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Roaming hills
around Los Vaqueros Reservoir

If you are looking for plenty of hiking options from moderate to somewhat strenuous and what to take in plenty of stunning vistas, wildlife, with minimal crowds and do so within a 45-minute drive from the San Joaquin Valley, then head to the hills on the western edge of the Delta.

It is along picturesque Camino Diablo road where a string of regional and state parks along with watershed conservation areas offer unparalleled access to Coastal Range and wildlife all within minutes of heavily urbanized areas is where you will find the North entrance to the Los Vaqueros Watershed.

Operated by the Contra Costa Water District it features some 18,500 acres of protected watershed with 55 miles of trails surrounding the 1,900 acre Los Vaqueros Reservoir with a storage capacity of 160,000 acre feet.

The South entrance from Vasco Road that’s closest to Livermore does not connect to the North entrance although the trail system can be accessed from either side.

The North is a notch or two lower key than the South area mainly because it does not have a marina and for whatever reason anglers flock in greater numbers to the areas accessed from the South entrance. Los Vaqueros is considered one of the best finishing lakes in the Bay Area — more about that later.

The North entrance is a 33-mile drive from Manteca that will take you about 45 minutes even with having to navigate Naglee Road traffic in Tracy to reach Grant Line Road.

Vehicle access fees are $4 for Contra Costa Water District ratepayers, $5 for non-ratepayer seniors, and $6 to non-ratepayers.

I opted for a 5.4 mile loop that had a gain in elevation of 1,150 feet that reached about 1,300 feet that consisted primarily of the Eagle Ridge Trail and Vista Grande Trail made into a loop by short segments of the Walnut Trail and Los Vaqueros Trail.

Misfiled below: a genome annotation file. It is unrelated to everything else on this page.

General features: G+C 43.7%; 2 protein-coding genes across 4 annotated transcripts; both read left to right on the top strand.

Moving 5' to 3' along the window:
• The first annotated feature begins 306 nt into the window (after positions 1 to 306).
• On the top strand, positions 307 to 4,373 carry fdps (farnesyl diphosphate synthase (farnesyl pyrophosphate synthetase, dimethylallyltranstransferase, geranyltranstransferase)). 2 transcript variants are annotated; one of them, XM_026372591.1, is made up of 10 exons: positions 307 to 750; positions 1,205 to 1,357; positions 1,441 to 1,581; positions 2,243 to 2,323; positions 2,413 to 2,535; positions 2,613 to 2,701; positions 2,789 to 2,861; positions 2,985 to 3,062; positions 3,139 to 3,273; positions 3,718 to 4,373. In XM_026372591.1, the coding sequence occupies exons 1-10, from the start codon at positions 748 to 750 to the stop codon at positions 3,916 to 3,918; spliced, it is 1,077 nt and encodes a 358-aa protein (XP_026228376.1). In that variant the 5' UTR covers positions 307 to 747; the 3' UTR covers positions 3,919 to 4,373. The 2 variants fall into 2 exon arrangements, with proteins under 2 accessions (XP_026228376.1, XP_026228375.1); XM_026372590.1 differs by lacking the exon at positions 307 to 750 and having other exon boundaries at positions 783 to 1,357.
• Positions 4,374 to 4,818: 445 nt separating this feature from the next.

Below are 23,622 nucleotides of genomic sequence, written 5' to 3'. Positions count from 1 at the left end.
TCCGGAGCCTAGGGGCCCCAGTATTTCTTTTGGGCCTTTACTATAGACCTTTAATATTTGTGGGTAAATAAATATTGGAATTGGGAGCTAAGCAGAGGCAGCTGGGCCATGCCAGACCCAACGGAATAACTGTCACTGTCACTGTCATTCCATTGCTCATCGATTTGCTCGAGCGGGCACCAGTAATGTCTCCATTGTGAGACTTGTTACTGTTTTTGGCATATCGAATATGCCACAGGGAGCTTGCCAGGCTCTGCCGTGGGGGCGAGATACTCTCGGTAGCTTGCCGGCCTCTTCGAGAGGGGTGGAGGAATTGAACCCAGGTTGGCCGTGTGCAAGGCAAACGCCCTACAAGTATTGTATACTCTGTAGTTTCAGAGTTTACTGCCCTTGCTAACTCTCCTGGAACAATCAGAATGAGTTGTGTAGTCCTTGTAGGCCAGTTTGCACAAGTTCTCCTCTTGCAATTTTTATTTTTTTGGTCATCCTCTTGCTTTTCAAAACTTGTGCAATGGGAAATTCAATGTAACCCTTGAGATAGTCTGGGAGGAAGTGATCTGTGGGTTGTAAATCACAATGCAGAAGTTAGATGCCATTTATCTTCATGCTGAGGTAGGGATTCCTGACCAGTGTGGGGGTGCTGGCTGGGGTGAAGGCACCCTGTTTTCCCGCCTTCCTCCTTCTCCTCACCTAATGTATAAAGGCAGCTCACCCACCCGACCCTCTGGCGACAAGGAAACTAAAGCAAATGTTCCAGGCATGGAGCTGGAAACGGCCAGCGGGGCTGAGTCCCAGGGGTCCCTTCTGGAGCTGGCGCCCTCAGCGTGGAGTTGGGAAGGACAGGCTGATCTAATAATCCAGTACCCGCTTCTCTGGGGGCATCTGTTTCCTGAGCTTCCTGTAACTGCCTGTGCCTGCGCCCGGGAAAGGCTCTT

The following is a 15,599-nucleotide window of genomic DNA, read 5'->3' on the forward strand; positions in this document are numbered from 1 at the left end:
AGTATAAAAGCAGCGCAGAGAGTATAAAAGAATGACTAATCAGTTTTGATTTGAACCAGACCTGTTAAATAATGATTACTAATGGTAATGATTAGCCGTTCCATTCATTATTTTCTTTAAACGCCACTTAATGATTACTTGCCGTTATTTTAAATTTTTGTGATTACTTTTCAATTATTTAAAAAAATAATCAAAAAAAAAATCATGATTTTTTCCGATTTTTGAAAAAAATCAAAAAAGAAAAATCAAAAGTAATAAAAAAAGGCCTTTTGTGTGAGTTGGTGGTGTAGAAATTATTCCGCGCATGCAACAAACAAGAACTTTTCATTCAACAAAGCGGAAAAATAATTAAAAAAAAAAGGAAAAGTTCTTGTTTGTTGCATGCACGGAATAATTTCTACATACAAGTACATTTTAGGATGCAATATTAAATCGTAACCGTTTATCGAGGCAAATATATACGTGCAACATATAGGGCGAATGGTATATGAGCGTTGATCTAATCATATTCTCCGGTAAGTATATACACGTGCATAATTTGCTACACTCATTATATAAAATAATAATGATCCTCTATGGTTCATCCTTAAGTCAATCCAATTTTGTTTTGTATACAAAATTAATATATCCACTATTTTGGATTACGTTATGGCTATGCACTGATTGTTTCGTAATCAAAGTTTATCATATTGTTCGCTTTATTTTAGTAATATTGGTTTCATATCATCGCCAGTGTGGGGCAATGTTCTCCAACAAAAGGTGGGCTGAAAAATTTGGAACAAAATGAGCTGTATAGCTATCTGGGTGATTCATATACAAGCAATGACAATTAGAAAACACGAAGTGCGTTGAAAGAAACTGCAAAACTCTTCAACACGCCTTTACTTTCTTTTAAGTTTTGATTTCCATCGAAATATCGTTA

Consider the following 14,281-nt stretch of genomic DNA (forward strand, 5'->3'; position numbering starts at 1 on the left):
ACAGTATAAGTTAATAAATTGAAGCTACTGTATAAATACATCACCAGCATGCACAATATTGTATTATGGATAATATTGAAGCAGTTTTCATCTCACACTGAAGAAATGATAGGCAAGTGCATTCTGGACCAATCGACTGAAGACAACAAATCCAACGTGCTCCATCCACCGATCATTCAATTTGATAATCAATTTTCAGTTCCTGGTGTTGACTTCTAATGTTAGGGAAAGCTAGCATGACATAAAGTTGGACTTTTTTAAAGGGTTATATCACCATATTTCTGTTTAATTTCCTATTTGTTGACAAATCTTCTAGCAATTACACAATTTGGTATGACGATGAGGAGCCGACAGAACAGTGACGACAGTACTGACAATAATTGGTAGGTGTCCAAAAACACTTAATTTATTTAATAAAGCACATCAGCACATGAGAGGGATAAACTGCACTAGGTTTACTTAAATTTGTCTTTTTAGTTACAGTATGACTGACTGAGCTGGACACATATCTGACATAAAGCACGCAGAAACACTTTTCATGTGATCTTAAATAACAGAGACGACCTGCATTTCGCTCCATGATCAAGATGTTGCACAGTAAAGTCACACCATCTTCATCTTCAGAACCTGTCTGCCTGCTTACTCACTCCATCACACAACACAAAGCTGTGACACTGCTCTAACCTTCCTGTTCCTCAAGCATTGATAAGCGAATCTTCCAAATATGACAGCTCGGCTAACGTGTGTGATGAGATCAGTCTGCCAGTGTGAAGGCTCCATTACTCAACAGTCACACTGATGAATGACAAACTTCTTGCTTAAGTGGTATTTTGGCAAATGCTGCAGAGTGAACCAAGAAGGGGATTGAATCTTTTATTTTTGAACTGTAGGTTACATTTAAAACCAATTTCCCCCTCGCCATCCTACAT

I spotted one golden eagle driving between the entrance station and the trail head by the John Muir Interpretive Center next the foot of the dam.

During the hike, I spotted a coyote and four deer — including three does traveling together. There were also plenty of cows.

You are supposed to have a commanding view of Mt. Diablo when you reach the crest of the loop on the Eagle Ridge Trail segment.

Much of the route was on primitive roads made a tad challenging by the fact it was mostly along ridges which meant strong winds on the day I was there. The payoff was nice views of the western edge of the San Joaquin Valley, and the beauty of the small ranches and rural estates that line Camino Diablo on the back way to Concord.

On the solitude scale the hike knocked it out of the park. Once I paid my entry fee, I did not see another soul until I passed the John Muir Interpretive Center at the end of the hike to reach my car. 

The views of the lake were stunning from the Vista Grande trail and would have been even more enjoyable if I wasn’t contending with strong winds. The fact I had hiking poles is the only thing that kept me from losing my footing and slamming butt first onto the trail.

Los Vaqueros is also considered by birding enthusiasts as one of the best places to bird watch in the Bay Area. Given it is part of the string of preserves, regional parts and state parks that has preserved the ridge of hills between the Livermore/Diablo valleys and the San Joaquin Valley it is easy to understand why that is the case.

The watershed is also home to a number of sensitive species including the San Joaquin kit fox, California tiger salamander, California red-legged frog, Alameda whip snake, and golden eagles. There’s a lot more wildlife including rattlesnakes as well as a creature that has an annual run at the watershed named after it — tarantulas — that make their presence known in the fall.

Make sure you carry water as there is none available along the trails. As far as trail makers, they are among the best and least confusing you’ll find especially compared to Mt. Diablo.

Several trails including Eagle Ridge connect to the adjoining trails in Round Valley Regional Park.

Fishing fees are $6 per day per angler. There are catfish, trout, striped bass, bluegill/sunfish, crappie and largemouth bass.

You cannot use your own boat — even a canoe or kayak — given the reservoir holds drinking water. That said the marina rents electric boats and pontoon boats. There are also restrictions on bait. 

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